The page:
American Heritage® Dictionary of the English Language, Fourth Edition
- n. The design and placement of windows in a building.
- n. An opening in the surface of a structure, as in a membrane.
- n. The surgical creation of an artificial opening in the bony part of the inner ear so as to improve or restore hearing.
Century Dictionary and Cyclopedia
- n. In arch.:
- n. A design in which the windows are arranged to form the principal feature.
- n. The series or arrangement of windows in a building.
- n. In anatomy and zoology, the state of being fenestral or provided with fenestræ.
- n. architecture The arrangement of windows and other openings in a building.
- n. surgery An opening in the surface of an organ etc; the surgical creation of such an opening, especially one in the bony part of the inner ear made to improve hearing.
GNU Webster's 1913
- n. (Arch.) The arrangement and proportioning of windows; -- used by modern writers for the decorating of an architectural composition by means of the window (and door) openings, their ornaments, and proportions.
- n. (Anat.) The state or condition of being fenestrated.
- n. the arrangement of windows in a building
- n. surgical procedure that creates a new fenestra to the cochlea in order to restore hearing lost because of osteosclerosis
- Latin fenestratio (Wiktionary)
“I do hope you won't mind me butting in here: I think the fenestration is of less importance than the existence of the Turdus Merula just visible under the fourth fence rail on the right.”
“Unfortunately, the kids 'space could have been much improved if the building design hadn't been negatively impacted by foolish conceits about historic design which determined the fenestration of the basement wall on the south side.”
“John: is changing his idea of making fenestration translucent on the ground level and transparent on the top.”
“Ground floor glazing is translucent to "protect privacy," whereas the upper floor has transparent fenestration, inviting the view.”
“The different components, different materials and fenestration—they help break down the buildings' mass.”
“On a bright summer evening the massive, pioneering fenestration of Bess of Hardwick's pile really does live up to the old local rhyme "Hardwick Hall – more glass than wall".”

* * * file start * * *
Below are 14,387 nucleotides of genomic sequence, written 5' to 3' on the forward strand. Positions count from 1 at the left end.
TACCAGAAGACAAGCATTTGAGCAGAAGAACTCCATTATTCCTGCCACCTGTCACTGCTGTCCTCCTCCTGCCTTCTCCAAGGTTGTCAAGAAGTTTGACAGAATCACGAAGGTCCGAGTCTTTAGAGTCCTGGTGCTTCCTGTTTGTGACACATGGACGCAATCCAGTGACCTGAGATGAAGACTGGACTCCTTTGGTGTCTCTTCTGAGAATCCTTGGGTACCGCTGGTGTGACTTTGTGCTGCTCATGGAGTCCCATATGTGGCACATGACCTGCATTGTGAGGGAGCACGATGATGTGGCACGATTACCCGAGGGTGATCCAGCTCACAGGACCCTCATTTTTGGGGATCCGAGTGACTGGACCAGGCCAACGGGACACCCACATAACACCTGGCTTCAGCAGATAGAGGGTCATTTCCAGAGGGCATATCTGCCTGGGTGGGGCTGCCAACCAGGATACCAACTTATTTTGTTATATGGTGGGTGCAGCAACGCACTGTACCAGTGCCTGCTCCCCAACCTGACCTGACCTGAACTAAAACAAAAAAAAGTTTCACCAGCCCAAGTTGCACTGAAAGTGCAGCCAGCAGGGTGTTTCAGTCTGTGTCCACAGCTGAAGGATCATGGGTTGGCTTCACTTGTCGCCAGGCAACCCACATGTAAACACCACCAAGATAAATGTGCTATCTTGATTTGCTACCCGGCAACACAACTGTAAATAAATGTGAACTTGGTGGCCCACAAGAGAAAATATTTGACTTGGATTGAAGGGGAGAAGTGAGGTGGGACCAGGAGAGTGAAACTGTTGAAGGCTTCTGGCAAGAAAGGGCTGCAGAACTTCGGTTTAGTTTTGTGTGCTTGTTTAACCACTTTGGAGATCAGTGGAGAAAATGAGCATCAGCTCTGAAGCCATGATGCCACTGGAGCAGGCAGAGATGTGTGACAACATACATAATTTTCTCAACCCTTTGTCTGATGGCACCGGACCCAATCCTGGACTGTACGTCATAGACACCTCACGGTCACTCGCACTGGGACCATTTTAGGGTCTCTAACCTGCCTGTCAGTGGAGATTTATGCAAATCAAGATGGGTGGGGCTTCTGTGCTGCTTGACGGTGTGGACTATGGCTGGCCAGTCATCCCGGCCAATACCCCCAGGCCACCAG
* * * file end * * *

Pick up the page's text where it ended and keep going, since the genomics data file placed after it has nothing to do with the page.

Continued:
“Still, this bright beachfront beauty was spotless, featured two dishwashers, something called a "pasta faucet" and enough fenestration to keep Windex in production for centuries.”
“This roadside public face has little fenestration in contrast to the all-glass private side, which takes advantage of views facing the forest, the stream and diffuse northern light.”
“Typically Smythsonian with lofty chimneys and huge fenestration, it is now owned by the wealthy family whose gigantic engineering equipment works is visible towards Rocester when we look south from our summit point.”
“The relatively simple renderings I have seen suggest typical modern detailing and fenestration.”
These user-created lists contain the word ‘fenestration’.
... to use these words in spoken English and reap esteem. In the SPOKEN corpus of the COCA (full corpus: 450 million words) none of these occur.
starting from i dont know the 4th or 5th chapter called 'year of the depend adult undergarment'
Discombobulating the illiterate since the middle of the last century.
Shamelessly ripped off from this site and others (to be named hereinafter). (Fair warning: for my own edification, I may add definitions/comments from the site, but you might want to just go there ...
By David Foster Wallace
Looking for tweets for fenestration.